Hrishikesh Kanitkar. Robin Singh. Ajay Jadeja.

Indian cricket fans of a certain vintage will immediately recognise these names. At different points in the late ’90s, they were all part of an Indian middle order in One-Day International cricket.

They were all fine players and each had their moments. In their own ways, whether it was by scoring runs, taking catches or breaking stubborn partnerships, they improved the teams they were part of.

But they all lacked a single something. It wasn’t their fault, really – this was still a team that carried over the staidness of the preceding eras. Eras of conservatism and passivity. An era where Indian cricket simply didn’t know what it could achieve.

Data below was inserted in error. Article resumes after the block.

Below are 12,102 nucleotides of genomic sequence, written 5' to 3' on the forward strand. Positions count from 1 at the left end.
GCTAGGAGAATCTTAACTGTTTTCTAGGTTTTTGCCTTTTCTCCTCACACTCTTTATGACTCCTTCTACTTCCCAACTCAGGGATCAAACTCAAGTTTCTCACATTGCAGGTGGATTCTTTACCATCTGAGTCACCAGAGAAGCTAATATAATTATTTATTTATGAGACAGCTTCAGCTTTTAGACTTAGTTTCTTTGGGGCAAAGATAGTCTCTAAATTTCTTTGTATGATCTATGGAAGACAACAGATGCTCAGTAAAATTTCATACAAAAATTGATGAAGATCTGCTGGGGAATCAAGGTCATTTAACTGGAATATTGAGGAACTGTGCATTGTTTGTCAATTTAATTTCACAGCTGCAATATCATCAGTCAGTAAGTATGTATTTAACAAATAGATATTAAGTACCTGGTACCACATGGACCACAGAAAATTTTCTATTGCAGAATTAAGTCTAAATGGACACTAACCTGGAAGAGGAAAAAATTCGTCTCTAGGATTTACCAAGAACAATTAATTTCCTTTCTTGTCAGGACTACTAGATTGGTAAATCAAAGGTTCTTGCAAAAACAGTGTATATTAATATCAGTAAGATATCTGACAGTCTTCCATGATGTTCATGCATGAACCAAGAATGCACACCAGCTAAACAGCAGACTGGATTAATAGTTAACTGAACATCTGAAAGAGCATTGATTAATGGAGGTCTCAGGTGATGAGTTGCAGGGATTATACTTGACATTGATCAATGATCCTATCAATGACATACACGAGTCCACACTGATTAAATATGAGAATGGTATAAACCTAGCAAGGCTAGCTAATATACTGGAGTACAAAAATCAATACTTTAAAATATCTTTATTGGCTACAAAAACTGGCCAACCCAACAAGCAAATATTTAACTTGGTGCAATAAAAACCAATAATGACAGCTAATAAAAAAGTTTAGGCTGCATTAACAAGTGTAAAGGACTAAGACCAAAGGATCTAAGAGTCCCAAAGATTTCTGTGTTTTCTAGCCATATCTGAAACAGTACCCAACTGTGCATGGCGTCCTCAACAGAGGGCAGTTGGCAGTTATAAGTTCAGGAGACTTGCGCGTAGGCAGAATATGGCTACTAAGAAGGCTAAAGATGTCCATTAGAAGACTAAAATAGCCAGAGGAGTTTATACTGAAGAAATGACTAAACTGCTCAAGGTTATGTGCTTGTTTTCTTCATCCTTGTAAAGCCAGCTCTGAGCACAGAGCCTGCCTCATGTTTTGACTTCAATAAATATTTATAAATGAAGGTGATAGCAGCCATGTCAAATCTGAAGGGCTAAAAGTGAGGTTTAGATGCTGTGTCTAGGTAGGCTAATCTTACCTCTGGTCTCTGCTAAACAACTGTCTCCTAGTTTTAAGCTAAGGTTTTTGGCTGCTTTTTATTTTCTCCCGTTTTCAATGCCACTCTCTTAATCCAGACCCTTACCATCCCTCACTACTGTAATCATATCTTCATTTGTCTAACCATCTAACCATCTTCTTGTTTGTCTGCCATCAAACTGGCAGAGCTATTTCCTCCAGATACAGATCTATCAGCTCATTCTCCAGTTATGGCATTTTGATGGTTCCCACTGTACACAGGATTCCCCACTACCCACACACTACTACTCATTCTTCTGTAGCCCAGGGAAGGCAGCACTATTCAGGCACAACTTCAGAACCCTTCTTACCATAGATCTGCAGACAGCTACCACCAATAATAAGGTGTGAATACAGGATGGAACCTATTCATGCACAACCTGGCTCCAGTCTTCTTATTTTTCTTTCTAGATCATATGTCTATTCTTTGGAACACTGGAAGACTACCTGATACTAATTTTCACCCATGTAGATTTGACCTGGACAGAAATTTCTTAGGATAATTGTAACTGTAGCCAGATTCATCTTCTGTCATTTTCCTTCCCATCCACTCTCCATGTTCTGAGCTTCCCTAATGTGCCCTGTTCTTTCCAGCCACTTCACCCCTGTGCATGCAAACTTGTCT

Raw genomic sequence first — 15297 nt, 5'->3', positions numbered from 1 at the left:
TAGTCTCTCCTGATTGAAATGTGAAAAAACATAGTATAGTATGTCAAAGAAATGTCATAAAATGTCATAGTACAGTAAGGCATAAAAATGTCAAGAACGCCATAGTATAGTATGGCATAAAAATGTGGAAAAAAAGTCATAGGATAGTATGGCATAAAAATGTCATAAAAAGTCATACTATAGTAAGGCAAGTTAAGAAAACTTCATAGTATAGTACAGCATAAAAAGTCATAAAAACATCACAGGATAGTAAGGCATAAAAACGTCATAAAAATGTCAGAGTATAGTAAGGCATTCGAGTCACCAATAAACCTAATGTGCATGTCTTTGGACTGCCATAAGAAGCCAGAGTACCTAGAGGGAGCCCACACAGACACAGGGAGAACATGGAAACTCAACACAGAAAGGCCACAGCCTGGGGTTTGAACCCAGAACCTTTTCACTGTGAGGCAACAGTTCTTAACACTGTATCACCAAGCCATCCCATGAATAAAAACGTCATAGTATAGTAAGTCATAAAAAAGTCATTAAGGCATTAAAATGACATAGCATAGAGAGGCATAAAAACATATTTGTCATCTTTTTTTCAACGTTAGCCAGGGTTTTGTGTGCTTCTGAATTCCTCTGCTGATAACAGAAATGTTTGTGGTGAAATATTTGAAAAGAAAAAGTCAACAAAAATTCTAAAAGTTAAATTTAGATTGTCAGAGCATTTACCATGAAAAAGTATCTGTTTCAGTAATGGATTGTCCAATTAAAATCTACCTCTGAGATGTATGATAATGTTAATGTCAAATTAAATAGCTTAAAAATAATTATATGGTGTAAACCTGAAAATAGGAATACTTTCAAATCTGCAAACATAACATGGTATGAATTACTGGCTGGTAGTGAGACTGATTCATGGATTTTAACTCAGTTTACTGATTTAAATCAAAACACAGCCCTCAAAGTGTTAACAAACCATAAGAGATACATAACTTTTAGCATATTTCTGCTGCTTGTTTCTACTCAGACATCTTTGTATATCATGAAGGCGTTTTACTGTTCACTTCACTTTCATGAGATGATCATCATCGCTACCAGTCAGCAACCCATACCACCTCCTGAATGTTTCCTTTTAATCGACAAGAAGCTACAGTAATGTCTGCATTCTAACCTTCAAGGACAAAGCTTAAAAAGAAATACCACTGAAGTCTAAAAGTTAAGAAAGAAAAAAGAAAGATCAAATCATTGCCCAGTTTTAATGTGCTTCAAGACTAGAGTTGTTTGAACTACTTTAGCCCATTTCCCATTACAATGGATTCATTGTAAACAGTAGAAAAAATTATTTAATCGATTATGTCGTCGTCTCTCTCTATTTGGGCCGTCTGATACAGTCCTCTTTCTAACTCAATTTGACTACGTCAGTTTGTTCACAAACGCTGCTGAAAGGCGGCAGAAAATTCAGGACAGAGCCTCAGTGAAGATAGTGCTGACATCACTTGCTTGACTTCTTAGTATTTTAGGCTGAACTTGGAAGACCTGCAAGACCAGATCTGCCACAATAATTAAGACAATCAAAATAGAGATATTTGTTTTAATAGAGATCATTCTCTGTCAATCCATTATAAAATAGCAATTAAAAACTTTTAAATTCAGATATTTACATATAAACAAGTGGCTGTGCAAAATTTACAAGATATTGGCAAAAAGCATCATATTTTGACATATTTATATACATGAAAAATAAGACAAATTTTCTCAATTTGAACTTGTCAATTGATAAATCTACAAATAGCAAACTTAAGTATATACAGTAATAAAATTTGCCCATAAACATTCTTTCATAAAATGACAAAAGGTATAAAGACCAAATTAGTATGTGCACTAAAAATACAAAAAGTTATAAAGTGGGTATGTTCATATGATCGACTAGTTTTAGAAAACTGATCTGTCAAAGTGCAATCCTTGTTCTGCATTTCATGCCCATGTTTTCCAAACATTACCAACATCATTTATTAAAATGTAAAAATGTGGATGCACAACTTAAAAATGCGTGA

In simple words, none of them was Yuvraj Singh.

Oh, Yuvi. That young, impetuous devil. In the mind’s eye, he is still playing in those faraway shores of Nairobi. Where he strutted on to a cricket field for the first time in international cricket in the 2000 ICC Knock Out. Boyish, charming, disarmingly aggressive.

That was New India.

An injection of belief, courtesy Yuvi

We rubbed our eyes in disbelief. Here he was, a fresh-faced youngster taking Australia apart. The greatest team of their generation. A team of players whose mere names made us quake in our boots. But, but...he didn’t seem to care. There he was putting the great Glenn McGrath to the sword. There he was, oodles of self-belief, staring up Steve Waugh and his bunch of merry men, the very epitome of mental disintegration.